The causes of psychosis are complex and researchers are still trying to understand them fully. However, psychosis is thought to be caused by an interaction between genetic and environmental factors. It's likely that some people are born with a predisposition to develop this kind of illness and that certain things - for example, stress or the use of drugs such as marijuana, LSD or speed or medications — can trigger their first episode.
The main categories of causes of psychosis are:
- mental illness: psychosis can be caused by a mental illness, such as schizophrenia, bipolar disorder, or severe depression.
- genetics: people with a family history of psychotic disorders such as schizophrenia have a slightly increased chance of developing psychosis. There is no single gene that causes psychosis, but a number of different genes may increase the likelihood of developing it.
- recreational drugs: psychosis can be triggered by the use of drugs, including cannabis, amphetamines (including speed and ice), LSD (acid), magic mushrooms, ketamine, ecstasy and cocaine.
Can medical conditions cause psychosis?
Some medical conditions have been known to cause psychosis, although this is rare. These include:
- head injuries
- HIV and AIDS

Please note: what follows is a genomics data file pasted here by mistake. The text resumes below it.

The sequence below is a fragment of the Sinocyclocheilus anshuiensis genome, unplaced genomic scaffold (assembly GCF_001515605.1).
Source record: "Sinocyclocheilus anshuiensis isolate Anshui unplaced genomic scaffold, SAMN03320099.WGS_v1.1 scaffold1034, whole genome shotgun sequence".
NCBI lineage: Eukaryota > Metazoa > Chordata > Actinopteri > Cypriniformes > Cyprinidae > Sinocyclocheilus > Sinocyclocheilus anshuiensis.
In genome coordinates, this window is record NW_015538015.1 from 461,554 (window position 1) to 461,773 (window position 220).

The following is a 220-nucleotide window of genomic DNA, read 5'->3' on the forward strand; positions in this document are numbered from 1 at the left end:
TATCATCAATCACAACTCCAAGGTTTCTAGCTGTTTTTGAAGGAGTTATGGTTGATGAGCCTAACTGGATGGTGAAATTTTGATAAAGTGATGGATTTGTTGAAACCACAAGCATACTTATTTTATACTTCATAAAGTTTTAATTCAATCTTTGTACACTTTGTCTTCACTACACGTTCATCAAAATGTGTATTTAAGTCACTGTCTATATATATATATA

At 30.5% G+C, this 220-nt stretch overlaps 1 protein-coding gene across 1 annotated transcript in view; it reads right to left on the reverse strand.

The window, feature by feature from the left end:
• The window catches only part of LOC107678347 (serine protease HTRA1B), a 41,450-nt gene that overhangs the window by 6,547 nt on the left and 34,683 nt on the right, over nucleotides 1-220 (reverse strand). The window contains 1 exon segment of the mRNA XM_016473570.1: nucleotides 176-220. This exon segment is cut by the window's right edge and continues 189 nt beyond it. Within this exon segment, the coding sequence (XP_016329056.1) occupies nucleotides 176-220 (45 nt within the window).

- malaria or taking malaria medications
- Alzheimer’s disease and Lewy body dementia
- Parkinson’s disease
- Lyme disease
- postnatal depression
- multiple sclerosis
- some types of epilepsy
- brain tumours
- some types of hormone disorders
- some dietary deficiencies
There’s also research showing that too much dopamine may be associated with psychosis. Dopamine is one of the chemicals in the brain that sends information from one brain cell to another. Having high levels could interrupt the pathways in the brain responsible for memory, emotion, social behaviour and self-awareness.
Although the causes are still being uncovered, psychosis is treatable. With medicine and support, people with psychosis can recover from their illness.
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Last reviewed: November 2020